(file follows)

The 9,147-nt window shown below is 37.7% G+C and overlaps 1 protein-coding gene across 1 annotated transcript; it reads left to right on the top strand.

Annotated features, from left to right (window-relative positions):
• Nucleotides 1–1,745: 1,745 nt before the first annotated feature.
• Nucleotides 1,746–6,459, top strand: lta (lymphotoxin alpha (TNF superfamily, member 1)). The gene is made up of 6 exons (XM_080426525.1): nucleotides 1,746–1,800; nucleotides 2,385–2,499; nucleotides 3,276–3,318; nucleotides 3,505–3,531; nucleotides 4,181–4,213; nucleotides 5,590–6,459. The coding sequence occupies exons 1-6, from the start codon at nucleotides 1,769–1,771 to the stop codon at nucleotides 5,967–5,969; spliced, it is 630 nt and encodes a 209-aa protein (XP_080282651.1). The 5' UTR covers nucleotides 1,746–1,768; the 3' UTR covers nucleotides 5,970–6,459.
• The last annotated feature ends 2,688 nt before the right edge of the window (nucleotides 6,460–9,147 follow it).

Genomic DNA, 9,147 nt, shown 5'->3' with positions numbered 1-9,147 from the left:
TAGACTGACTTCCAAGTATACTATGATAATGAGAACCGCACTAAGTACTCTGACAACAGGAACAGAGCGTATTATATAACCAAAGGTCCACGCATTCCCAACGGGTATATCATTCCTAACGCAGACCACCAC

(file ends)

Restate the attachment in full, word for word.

The 9,147-nt window shown below is 37.7% G+C and overlaps 1 protein-coding gene across 1 annotated transcript; it reads left to right on the top strand.

Annotated features, from left to right (window-relative positions):
• Nucleotides 1–1,745: 1,745 nt before the first annotated feature.
• Nucleotides 1,746–6,459, top strand: lta (lymphotoxin alpha (TNF superfamily, member 1)). The gene is made up of 6 exons (XM_080426525.1): nucleotides 1,746–1,800; nucleotides 2,385–2,499; nucleotides 3,276–3,318; nucleotides 3,505–3,531; nucleotides 4,181–4,213; nucleotides 5,590–6,459. The coding sequence occupies exons 1-6, from the start codon at nucleotides 1,769–1,771 to the stop codon at nucleotides 5,967–5,969; spliced, it is 630 nt and encodes a 209-aa protein (XP_080282651.1). The 5' UTR covers nucleotides 1,746–1,768; the 3' UTR covers nucleotides 5,970–6,459.
• The last annotated feature ends 2,688 nt before the right edge of the window (nucleotides 6,460–9,147 follow it).

Genomic DNA, 9,147 nt, shown 5'->3' with positions numbered 1-9,147 from the left:
TAGACTGACTTCCAAGTATACTATGATAATGAGAACCGCACTAAGTACTCTGACAACAGGAACAGAGCGTATTATATAACCAAAGGTCCACGCATTCCCAACGGGTATATCATTCCTAACGCAGACCACCAC